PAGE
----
Pro – You can use it to establish your credibility
This would be the role of that content I talked about above. Establishing credibility is a missing part of many companies’ sales process. You need to have credibility in order to be considered your prospect’s purchasing team. A Company Page is a good place to start that ball rolling, because then you can send them…
Pro – You can use your Page to send people back to your website
LinkedIn doesn’t really give you much room to stretch out and write posts – the character limit for Page posts is 700 characters including spaces and punctuation, and you can’t say very much in that amount of space. The solution is a teaser for your content and then have a link back to the content on your website.
Conclusion & Recommendations
A company page is good for credibility, but not for reach. For companies with the resources to keep up with the commitment to write good content, a Page is worthwhile. If you work for yourself, I would suggest that you can do a good job building your credibility without a Page by publishing articles – which can be found via LinkedIn Search, and are also indexed by Google Search.

A LinkedIn feature that should be ignored: Your weekly search stats

Why being a grain of sand in this photo can be like being found in LinkedIn Search Results


This just in: No one is searching for you.

Every week, LinkedIn slips you a notification that says something like: “You appeared in 412 searches this week”. You can then click on it and go to learn more about “your searchers”.

Take it from someone who knows: “You appeared in 412 searches this week.” is about as disingenuous a statement as you will ever read. 

Here are five reasons why “Your Weekly Search Stats” should be ignored:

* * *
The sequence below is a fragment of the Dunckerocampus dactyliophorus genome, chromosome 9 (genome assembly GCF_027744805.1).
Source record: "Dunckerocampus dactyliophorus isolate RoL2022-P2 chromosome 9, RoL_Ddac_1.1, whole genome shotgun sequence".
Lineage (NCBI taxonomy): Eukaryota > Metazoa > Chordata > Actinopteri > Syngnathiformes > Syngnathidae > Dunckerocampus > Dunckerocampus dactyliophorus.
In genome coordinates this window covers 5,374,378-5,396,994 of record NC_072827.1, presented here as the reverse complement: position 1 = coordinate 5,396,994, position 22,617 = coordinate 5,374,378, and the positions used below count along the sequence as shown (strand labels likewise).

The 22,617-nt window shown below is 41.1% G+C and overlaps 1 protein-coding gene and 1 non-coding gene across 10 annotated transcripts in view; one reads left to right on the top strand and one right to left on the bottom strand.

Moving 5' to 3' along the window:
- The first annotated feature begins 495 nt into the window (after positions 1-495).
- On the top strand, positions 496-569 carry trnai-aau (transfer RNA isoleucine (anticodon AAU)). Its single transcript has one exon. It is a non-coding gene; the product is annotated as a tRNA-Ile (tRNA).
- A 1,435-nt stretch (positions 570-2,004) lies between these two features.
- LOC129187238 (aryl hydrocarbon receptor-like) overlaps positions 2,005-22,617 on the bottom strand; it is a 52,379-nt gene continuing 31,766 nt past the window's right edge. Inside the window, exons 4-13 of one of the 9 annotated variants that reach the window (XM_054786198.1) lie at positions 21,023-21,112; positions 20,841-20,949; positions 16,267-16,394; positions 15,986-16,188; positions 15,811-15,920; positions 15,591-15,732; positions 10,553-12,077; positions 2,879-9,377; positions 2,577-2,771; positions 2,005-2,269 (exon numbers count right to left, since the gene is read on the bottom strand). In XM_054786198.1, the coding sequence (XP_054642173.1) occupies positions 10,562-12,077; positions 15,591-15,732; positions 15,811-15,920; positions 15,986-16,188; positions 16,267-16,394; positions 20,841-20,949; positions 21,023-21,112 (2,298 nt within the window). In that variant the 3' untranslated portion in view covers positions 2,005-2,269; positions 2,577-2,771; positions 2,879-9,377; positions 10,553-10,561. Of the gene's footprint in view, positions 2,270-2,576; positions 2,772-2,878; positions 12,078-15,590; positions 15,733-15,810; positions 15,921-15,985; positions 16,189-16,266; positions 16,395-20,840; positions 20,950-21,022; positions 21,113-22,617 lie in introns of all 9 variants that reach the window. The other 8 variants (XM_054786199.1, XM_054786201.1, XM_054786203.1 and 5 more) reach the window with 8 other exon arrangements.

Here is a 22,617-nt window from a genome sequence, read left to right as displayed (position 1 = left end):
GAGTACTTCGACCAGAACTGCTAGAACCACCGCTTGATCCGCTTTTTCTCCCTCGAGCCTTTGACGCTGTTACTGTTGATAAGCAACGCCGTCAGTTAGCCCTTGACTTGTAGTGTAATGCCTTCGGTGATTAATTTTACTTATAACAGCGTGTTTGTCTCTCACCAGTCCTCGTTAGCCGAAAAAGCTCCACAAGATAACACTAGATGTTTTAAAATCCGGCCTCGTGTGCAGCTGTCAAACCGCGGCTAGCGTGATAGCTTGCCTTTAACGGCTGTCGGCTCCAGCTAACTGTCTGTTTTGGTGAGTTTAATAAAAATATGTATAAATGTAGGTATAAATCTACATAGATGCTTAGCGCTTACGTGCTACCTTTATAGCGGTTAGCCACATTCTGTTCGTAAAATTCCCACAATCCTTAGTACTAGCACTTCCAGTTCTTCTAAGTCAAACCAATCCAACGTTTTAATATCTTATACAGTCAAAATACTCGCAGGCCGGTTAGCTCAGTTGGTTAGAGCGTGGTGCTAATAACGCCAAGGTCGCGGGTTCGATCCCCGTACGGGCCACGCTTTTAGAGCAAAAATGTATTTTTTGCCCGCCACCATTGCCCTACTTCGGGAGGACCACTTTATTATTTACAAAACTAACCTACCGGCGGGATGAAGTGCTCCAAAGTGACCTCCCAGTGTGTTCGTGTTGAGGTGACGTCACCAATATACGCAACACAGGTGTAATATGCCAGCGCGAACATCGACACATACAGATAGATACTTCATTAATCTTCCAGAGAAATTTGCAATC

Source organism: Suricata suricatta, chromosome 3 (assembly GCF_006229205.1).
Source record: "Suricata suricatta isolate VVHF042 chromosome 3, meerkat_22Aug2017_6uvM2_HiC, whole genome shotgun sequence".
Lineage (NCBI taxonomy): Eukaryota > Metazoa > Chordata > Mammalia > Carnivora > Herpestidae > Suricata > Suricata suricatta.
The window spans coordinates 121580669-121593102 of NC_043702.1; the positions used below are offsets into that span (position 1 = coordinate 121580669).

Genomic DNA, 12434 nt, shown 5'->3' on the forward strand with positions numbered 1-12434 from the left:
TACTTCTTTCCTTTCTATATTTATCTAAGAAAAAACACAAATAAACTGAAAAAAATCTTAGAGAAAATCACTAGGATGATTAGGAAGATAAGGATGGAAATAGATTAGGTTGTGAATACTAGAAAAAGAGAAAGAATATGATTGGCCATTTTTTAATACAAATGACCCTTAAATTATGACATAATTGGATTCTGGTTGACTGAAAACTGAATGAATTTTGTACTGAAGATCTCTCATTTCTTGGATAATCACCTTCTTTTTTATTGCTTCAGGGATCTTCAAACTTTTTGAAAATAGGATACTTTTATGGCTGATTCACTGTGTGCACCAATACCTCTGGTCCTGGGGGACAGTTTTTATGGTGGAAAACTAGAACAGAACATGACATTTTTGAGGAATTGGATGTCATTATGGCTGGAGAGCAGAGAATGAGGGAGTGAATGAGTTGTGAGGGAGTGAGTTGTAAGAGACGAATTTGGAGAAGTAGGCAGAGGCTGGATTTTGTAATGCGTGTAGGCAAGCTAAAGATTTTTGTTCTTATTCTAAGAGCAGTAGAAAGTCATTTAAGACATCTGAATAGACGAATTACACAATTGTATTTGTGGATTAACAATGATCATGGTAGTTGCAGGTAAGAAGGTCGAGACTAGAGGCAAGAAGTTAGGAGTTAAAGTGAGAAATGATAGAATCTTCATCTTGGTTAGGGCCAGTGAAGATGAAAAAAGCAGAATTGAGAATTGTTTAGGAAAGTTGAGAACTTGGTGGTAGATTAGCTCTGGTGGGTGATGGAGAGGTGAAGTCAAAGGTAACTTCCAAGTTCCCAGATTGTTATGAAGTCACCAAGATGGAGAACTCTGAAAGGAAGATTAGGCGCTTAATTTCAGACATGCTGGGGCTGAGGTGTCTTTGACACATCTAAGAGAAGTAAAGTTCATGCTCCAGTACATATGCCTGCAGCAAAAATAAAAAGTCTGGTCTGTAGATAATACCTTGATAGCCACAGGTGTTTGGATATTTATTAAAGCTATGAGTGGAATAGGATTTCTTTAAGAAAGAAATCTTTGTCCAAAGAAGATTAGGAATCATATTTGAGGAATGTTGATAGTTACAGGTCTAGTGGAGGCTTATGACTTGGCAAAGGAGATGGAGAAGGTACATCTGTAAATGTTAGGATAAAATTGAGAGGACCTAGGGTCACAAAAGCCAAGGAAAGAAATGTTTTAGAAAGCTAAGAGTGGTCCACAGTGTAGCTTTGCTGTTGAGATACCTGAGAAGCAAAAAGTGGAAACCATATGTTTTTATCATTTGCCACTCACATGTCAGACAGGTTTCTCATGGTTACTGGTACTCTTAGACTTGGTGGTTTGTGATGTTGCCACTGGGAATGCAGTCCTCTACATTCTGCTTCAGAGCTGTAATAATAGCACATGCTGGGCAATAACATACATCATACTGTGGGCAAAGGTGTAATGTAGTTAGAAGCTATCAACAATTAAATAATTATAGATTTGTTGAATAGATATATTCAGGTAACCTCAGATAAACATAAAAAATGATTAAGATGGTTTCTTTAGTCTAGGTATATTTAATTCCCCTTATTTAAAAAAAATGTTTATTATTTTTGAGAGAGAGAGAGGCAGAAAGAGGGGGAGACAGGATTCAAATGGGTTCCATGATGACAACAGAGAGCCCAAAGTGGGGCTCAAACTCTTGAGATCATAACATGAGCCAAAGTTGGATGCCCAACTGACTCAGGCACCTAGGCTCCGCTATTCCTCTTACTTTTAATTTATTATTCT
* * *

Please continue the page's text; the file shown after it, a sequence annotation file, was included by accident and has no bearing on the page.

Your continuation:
1. You are not told where you ranked in those search results. LinkedIn doesn’t say whether you were on page 1 – and likely to be seen listed in the results – or on page 27, where you will hardly ever be seen. When was the last time you performed a Google search and reviewed all the results?
  2. LinkedIn shows you five companies where your searchers work. This has absolutely zero value because you don’t know what these people were searching for. Was it the HR department looking for employees? Was it someone researching an industry? A vendor doing research? A salesperson looking for prospects?
  3. LinkedIn shows you what your searchers do. Again, with no context, what am I to think of this? Six percent of the people whose searches I turned up in last week were “Founders”. Of what? IBM? Fred’s Flower Shop?
  4. LinkedIn will tell you what keywords they used to search. In my case they were VP Marketing, Coach and Consultant. The last time I was a VP Marketing was the late 90’s.
  5. And this is the biggest one, which ties all the others together:

Most LinkedIn users have no clue how to search effectively. 

They put titles in the search box instead of searching by title…they search too broadly by geography…and they get too many results, most of them garbage results. Those are the searches you showed up in. 

Let me summarize with an example: I just stopped writing for a moment, hopped on LinkedIn and did a search for people in North America. So congratulations, if you are a LinkedIn member and live in North America, you just showed up in my search results….with 180 million other people. But my search will be one of the ones you showed up in when you get your weekly search stats next week.